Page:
What I find particularly interesting and helpful are the very clear explanations of the differences between the various regex implementations.  I cut my regex teeth in the *nix world via sed, grep, and a bunch of other similar fun tools.  Then I moved into the .NET world and completely lost my mojo where regexes were concerned.  Friedl’s clear explanations of how regexes work in .NET are making my regex mojo feel much better these days. (But I still happily fire up GVim to get powerful regex work done.)

Mastering Regular Expressions really is a vital addition to one’s bookshelf.

(Standard book review disclaimer.)

Tuesday, February 06, 2007

Book Review: Essential C# 2.0

Essential C# 2.0, Mark Michaelis

Addison Wesley, ISBN 0321150775

Essential C# 2.0 is somewhat introductory in nature, but there’s enough coverage of more advanced topics to make it useful for experienced .NET developers as well.  What’s really different about this book is its tremendous visual impact.  This book has perhaps the best visual layout of any I’ve seen, and it’s so well done that it really helps the book get across the points Michaelis is making in this book. 

Each chapter starts out with a mind map, one of my favorite tools for getting across highlights of a topic:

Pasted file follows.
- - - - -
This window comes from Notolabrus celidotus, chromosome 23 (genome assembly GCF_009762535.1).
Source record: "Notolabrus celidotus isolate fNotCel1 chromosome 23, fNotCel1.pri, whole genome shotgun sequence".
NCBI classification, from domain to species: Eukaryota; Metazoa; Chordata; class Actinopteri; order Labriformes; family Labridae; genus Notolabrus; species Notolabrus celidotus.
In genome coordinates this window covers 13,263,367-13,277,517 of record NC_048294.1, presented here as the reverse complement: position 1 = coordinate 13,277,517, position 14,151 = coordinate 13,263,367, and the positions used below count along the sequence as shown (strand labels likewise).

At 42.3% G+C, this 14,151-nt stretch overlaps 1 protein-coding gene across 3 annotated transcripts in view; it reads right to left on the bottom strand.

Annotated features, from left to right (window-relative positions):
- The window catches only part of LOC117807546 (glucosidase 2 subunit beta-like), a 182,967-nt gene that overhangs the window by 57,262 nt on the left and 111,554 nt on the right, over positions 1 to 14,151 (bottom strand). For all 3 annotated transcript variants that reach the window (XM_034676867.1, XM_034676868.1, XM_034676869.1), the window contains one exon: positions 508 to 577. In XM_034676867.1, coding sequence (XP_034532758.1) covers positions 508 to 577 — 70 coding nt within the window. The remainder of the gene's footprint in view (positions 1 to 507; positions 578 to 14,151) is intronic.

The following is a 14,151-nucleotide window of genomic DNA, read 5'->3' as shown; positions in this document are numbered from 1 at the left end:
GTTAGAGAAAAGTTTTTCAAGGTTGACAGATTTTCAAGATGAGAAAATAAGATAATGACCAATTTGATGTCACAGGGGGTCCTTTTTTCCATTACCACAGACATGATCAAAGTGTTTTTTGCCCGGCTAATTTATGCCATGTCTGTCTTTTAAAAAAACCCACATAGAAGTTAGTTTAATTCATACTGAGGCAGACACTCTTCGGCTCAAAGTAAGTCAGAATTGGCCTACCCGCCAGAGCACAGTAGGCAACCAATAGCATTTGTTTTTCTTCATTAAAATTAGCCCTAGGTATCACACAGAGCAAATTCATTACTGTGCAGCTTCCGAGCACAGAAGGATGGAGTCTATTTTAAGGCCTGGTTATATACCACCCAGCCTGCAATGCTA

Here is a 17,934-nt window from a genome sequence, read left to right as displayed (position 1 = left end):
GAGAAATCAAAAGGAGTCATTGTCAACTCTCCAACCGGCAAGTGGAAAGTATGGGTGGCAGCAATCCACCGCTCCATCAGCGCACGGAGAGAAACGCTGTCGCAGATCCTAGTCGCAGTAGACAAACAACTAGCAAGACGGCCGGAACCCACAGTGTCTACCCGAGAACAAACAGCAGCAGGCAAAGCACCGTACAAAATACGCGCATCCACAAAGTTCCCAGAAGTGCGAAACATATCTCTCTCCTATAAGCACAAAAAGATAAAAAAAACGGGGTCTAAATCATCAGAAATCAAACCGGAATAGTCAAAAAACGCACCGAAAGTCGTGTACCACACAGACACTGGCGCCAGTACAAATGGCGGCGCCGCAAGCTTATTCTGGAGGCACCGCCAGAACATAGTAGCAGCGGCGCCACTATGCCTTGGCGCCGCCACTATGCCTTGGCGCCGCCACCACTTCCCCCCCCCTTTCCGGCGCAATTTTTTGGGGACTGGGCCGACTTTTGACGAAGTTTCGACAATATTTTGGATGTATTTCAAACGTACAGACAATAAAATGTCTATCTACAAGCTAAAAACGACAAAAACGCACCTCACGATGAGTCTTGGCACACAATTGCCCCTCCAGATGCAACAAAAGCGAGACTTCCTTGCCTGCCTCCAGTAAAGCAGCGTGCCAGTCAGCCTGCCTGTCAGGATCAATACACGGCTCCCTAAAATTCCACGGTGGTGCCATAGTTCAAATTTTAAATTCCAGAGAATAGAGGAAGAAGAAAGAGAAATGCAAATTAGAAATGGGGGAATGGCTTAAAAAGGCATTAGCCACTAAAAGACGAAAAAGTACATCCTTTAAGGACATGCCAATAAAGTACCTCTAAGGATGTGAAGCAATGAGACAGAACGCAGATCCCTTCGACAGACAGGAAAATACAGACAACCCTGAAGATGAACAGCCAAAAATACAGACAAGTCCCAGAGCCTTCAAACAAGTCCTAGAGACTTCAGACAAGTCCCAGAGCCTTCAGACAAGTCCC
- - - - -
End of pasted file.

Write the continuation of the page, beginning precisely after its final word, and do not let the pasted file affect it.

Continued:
There’s a very nice deliniation of topic levels within chapters as well, with beginner and advanced topics being clearly separated out:

The code examples get some great markup, too, with bits inside code being clearly marked so you quickly see what the author’s focusing on — and the font for console output is way cool, too:

OK, so that’s all the visual stuff which would be simply eye candy bling and rather useless if the content of the book didn’t back it up.  It’s nice that the content does back it up.  There’s solid coverage of all the important topics: value vs. reference types, how the CLR/CLI works, basic object-oriented programming aspects of C#, and nice bits on delegates and events.  C# 2.0 features get good coverage, and there are two nicely done chapters on threading.  There’s also a chapter covering interoperability via P/Invoke and unsafe code (pointers), a topic I’ve not seen covered in any other book.